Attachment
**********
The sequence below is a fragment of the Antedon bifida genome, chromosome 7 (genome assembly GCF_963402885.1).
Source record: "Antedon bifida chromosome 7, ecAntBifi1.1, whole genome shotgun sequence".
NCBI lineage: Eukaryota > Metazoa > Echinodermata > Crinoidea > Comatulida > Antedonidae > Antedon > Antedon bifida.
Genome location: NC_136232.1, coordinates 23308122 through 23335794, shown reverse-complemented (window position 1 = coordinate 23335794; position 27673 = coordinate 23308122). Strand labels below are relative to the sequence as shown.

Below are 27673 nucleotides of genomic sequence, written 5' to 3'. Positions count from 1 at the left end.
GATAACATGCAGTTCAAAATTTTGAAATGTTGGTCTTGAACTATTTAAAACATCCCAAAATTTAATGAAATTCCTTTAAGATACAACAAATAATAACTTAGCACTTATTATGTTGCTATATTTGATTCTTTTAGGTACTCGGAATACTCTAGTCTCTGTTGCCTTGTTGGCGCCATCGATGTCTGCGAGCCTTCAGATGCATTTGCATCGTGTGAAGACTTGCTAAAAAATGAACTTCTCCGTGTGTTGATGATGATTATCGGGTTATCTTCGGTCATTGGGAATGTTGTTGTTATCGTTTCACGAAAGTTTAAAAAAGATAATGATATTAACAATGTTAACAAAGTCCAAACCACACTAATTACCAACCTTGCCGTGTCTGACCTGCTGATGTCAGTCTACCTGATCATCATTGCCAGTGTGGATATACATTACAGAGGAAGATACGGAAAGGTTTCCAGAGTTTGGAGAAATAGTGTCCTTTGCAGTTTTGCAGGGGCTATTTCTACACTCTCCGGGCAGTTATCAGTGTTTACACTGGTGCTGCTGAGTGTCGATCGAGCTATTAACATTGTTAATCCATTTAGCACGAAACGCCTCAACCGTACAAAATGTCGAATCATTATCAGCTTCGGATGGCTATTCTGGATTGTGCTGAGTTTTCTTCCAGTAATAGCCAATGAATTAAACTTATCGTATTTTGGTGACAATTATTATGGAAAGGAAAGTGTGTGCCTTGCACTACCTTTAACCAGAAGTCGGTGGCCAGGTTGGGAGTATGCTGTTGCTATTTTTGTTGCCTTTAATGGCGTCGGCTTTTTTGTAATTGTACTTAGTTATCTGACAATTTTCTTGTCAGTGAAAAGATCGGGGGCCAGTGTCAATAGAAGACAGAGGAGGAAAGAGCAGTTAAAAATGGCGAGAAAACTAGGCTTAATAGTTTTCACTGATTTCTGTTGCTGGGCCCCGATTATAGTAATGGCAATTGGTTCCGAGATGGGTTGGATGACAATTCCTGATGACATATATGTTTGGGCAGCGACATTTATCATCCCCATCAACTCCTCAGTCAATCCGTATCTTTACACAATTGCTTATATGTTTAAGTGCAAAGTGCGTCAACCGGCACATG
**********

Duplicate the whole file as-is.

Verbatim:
The sequence below is a fragment of the Antedon bifida genome, chromosome 7 (genome assembly GCF_963402885.1).
Source record: "Antedon bifida chromosome 7, ecAntBifi1.1, whole genome shotgun sequence".
NCBI lineage: Eukaryota > Metazoa > Echinodermata > Crinoidea > Comatulida > Antedonidae > Antedon > Antedon bifida.
Genome location: NC_136232.1, coordinates 23308122 through 23335794, shown reverse-complemented (window position 1 = coordinate 23335794; position 27673 = coordinate 23308122). Strand labels below are relative to the sequence as shown.

Below are 27673 nucleotides of genomic sequence, written 5' to 3'. Positions count from 1 at the left end.
GATAACATGCAGTTCAAAATTTTGAAATGTTGGTCTTGAACTATTTAAAACATCCCAAAATTTAATGAAATTCCTTTAAGATACAACAAATAATAACTTAGCACTTATTATGTTGCTATATTTGATTCTTTTAGGTACTCGGAATACTCTAGTCTCTGTTGCCTTGTTGGCGCCATCGATGTCTGCGAGCCTTCAGATGCATTTGCATCGTGTGAAGACTTGCTAAAAAATGAACTTCTCCGTGTGTTGATGATGATTATCGGGTTATCTTCGGTCATTGGGAATGTTGTTGTTATCGTTTCACGAAAGTTTAAAAAAGATAATGATATTAACAATGTTAACAAAGTCCAAACCACACTAATTACCAACCTTGCCGTGTCTGACCTGCTGATGTCAGTCTACCTGATCATCATTGCCAGTGTGGATATACATTACAGAGGAAGATACGGAAAGGTTTCCAGAGTTTGGAGAAATAGTGTCCTTTGCAGTTTTGCAGGGGCTATTTCTACACTCTCCGGGCAGTTATCAGTGTTTACACTGGTGCTGCTGAGTGTCGATCGAGCTATTAACATTGTTAATCCATTTAGCACGAAACGCCTCAACCGTACAAAATGTCGAATCATTATCAGCTTCGGATGGCTATTCTGGATTGTGCTGAGTTTTCTTCCAGTAATAGCCAATGAATTAAACTTATCGTATTTTGGTGACAATTATTATGGAAAGGAAAGTGTGTGCCTTGCACTACCTTTAACCAGAAGTCGGTGGCCAGGTTGGGAGTATGCTGTTGCTATTTTTGTTGCCTTTAATGGCGTCGGCTTTTTTGTAATTGTACTTAGTTATCTGACAATTTTCTTGTCAGTGAAAAGATCGGGGGCCAGTGTCAATAGAAGACAGAGGAGGAAAGAGCAGTTAAAAATGGCGAGAAAACTAGGCTTAATAGTTTTCACTGATTTCTGTTGCTGGGCCCCGATTATAGTAATGGCAATTGGTTCCGAGATGGGTTGGATGACAATTCCTGATGACATATATGTTTGGGCAGCGACATTTATCATCCCCATCAACTCCTCAGTCAATCCGTATCTTTACACAATTGCTTATATGTTTAAGTGCAAAGTGCGTCAACCGGCACATG